Some of the Tulsa guys (Fred Houston and Mike Bender, to name a couple) used to re-do roller timers to have ball bearings. They liked them a lot at that time. I don't know whether they still use them or not.
Mobil 28 is a synthetic grease. It is no thicker at cold temperatures and it does not get thinner at high temperatures. I have lived in Cincinnati and Newport News and driven my Ts in sub zero temperatures quite a lot. No issues and easy starting by crank.
I agree with Royce on the choice of Mobile 28 for the roller. Royce, have you considered Mobile 33? My employer is switching our fleet over to 33 as it is used through out the Airbus and Boeing and Douglas fleet. As I understand it, the corrosion protection is improved especially in areas where moisture intrudes. ( don't think the roller is one of them ). I'm guessing you use 28 all over the T? It is a much better grease than the competitions #7 which I hate.
I'm guessing from the size of that can you have a few years to decide.
The last time I mentioned using bearings, I got reamed by the Model T police. A few said the electrical arching would burn the bearing balls and eventually pit, carbon and loose contact. There is no arching if the balls are in constant contact. Just like and no different than a roller over a sleeve.
Ken, do you have a part number for a single wide bearing? I run a pair but would rather run a single.
No, I don't think any that wide are available.
I have a lot of the #27 and #33 too. I get 5 pound cans of it free when it reaches the shelf life. Never tried anything else since #28 works so well. Might have to do so.
"I have lived in Cincinnati and Newport News and driven my Ts in sub zero temperatures quite a lot."
Of course you have....
I lived in Cincinnati from 2001 - 2009. Many of our tours were on days with snow or sleet or heavy rain. Never had a problem. The Nokin T's club has a tour 10 months out of the year, typically about 200 miles round trip. It is a very active T club and I was in hog heaven as part of that group. We went to the Cincinnati Reds opener in 2009 where I drove from Hebron KY to Crestview Hills (Tom Bauer's house) then to Cincinnati during a steady snow storm. After the game we drove home. Somehow they did play a full game in between flurries that day. Side curtains were used!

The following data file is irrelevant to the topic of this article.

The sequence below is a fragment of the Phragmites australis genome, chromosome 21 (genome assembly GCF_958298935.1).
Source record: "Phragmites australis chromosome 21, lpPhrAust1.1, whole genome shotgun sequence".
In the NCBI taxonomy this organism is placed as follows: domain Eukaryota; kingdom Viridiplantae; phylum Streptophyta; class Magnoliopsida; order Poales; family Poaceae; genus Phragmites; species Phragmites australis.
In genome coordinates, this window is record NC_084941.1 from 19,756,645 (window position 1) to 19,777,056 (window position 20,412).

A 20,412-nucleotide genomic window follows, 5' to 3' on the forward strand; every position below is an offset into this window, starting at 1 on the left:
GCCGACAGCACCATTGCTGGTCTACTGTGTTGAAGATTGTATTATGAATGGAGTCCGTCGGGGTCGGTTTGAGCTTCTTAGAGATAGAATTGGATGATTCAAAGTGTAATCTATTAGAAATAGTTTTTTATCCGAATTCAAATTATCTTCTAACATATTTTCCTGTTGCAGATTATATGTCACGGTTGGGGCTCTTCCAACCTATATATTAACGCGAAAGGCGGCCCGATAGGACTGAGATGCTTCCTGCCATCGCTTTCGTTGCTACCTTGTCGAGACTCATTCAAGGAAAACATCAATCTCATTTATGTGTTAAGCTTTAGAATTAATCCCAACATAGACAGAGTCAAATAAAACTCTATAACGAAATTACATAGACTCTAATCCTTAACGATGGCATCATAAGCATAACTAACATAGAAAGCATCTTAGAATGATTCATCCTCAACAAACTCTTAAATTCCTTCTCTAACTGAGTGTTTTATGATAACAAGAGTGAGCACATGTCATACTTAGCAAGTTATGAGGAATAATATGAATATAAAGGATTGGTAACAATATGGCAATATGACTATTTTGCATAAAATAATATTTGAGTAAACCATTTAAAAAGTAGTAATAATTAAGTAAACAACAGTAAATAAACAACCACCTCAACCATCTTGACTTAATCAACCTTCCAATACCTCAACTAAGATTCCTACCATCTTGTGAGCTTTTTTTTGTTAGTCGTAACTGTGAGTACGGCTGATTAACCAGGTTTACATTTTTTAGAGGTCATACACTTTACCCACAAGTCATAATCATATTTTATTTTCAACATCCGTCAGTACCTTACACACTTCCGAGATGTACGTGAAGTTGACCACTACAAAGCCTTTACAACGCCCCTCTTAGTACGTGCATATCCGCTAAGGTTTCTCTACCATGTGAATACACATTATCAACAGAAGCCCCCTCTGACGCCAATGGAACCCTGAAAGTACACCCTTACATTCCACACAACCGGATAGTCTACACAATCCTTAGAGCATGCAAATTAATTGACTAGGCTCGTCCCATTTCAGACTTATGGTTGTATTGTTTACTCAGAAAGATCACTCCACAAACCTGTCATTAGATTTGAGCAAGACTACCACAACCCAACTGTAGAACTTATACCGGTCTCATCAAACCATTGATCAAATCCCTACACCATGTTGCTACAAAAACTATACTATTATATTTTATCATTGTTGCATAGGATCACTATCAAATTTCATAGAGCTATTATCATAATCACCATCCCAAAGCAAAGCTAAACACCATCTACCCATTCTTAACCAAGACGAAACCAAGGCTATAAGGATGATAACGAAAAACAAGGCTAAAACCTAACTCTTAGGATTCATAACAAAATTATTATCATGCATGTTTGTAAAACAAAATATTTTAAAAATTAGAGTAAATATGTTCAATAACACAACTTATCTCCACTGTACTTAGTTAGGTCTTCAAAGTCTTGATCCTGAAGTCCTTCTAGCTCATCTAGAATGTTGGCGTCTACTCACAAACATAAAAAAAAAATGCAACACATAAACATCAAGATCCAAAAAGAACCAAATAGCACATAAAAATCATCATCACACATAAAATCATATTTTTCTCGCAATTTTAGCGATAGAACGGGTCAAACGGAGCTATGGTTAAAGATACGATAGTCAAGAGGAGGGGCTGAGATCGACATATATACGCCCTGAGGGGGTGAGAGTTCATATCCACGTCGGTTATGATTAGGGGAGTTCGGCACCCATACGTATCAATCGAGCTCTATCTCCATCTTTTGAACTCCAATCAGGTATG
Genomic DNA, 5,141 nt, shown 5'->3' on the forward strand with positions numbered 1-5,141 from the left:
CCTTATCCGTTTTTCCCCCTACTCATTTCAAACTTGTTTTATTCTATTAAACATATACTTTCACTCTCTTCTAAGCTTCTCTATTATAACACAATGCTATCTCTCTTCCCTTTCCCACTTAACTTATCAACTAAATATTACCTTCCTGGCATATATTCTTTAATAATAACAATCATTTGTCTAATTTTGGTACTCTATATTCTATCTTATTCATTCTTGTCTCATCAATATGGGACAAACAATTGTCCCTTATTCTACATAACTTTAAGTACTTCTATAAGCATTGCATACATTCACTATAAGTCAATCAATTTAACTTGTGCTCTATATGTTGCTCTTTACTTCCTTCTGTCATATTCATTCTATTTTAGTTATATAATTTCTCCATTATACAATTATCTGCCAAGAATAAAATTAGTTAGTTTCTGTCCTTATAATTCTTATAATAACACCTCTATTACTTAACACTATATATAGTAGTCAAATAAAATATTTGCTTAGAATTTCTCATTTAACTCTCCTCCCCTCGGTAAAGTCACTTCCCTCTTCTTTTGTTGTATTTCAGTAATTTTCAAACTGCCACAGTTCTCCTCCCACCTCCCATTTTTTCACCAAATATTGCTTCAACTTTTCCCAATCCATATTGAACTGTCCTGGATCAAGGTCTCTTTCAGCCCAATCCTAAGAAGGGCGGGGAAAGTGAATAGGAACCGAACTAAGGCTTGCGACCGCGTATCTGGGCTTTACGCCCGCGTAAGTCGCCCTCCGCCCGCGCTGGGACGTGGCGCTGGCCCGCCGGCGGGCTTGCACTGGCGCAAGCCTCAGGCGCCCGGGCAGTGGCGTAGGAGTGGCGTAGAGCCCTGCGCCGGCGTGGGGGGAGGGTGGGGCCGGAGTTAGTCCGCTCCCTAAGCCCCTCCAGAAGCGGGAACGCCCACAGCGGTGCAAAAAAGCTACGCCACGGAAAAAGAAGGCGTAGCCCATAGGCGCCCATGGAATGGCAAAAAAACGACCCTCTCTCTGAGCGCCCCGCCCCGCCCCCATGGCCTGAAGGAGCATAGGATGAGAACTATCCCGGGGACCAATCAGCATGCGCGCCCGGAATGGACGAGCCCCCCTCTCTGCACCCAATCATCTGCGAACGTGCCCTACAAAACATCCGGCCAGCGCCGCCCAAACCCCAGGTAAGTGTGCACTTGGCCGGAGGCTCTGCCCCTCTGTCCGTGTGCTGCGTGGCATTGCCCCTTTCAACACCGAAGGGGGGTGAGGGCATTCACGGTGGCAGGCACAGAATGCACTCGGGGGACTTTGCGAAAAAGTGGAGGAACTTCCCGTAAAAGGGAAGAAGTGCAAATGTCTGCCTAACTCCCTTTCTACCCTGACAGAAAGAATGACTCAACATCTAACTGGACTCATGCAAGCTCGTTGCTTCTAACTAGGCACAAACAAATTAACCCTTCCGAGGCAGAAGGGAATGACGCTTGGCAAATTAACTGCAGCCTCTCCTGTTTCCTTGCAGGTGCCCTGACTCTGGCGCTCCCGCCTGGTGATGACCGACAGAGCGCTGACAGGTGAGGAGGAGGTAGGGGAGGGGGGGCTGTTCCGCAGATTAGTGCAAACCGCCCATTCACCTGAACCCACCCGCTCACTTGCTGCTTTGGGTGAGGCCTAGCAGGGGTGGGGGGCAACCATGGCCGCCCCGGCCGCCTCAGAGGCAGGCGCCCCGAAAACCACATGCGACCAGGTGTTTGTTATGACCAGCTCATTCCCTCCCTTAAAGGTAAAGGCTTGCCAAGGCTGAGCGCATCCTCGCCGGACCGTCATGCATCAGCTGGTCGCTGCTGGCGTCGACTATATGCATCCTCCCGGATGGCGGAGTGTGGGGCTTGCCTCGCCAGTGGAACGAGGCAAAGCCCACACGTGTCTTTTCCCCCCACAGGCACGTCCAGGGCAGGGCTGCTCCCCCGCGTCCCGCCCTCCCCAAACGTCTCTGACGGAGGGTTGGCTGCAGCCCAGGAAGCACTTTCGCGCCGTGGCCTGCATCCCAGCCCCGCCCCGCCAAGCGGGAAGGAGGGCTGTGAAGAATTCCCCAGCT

From 2010 - 2011 I alternated between Tucson and Newport News, Virginia, with a house in both places and Model T's in both places. I was a member and toured with the Old Pueblo Touring association. Here is one of my posts on that:
Meanwhile out in Virginia I was a member of the local HCCA chapter and we toured with them on some cold and hot days. I posted plenty on this forum about that.
Folks that have used ball bearings used two, side-by-side. I have been told that the ball bearing idea isn't the greatest. Arcing between the balls and their races causes erosion that wears down the balls and races and makes a very worn, sloppy bearing.
If you can, get a piece of 52100 bar stock, turn up a roller and see if your local heat treater will do you the favor of hardening it at a reasonable cost. Best if you did a quantity.
You could use any hardenable steel however,(M4, M2, D2, H13, 8620, etc.), it doesn't need to be 52100 necessarily.
Here's a link to the Tulsa Chapter's website re timer restoration and the use of ball bearing rollers.
One final point. The outside circumference of the ball bearings shows minor pitting from arcing but that isn't a problem. What can be a problem, as with solid rollers, is wear that occurs on the pin or spindle. Best when using ball bearings is to have a light press fit on the pin so the inner race stays stationary and the outer race revolves on the balls.
Re making solid rollers, if I were to go to the trouble of hardening the rollers, I would also want to harden the pins. A chain is as weak as the weakest link.
How about a needle roller bearing instead of 2 x ball bearings?
Don't see any sub-zero pics or days. Maybe you meant sub-zero, Celsius.
It was 2 degrees (F) the day this video was shot outside my house in 2009:
Certainly a lot of snow. In Cincinnati? I recall seeing the video several years ago, probably when you initially posted it.
My house was in the Cincinnati suburb of Hebron KY where that video was shot. It snows a lot in Cincinnati from November through April.
Here's a NOKIN T Club tour posting with better weather. Roger had a "professionally restored" T with a water pump that would either leak or be locked up, causing frequent delays in the follow - the - leader tour that day:
"...if I were to go to the trouble of hardening the rollers, I would also want to harden the pins."
Jerry, Yes that is why I posted the roller in my photo. The inner pin would also be hardened. Then attached with a softer rivet.
That is how the later Ford script rollers were made.
Cheaper timers do not have the three piece construction thus must have a softer inner bearing surface so it can be riveted.
Royce Starting in a heated garage when it is cold out does not count.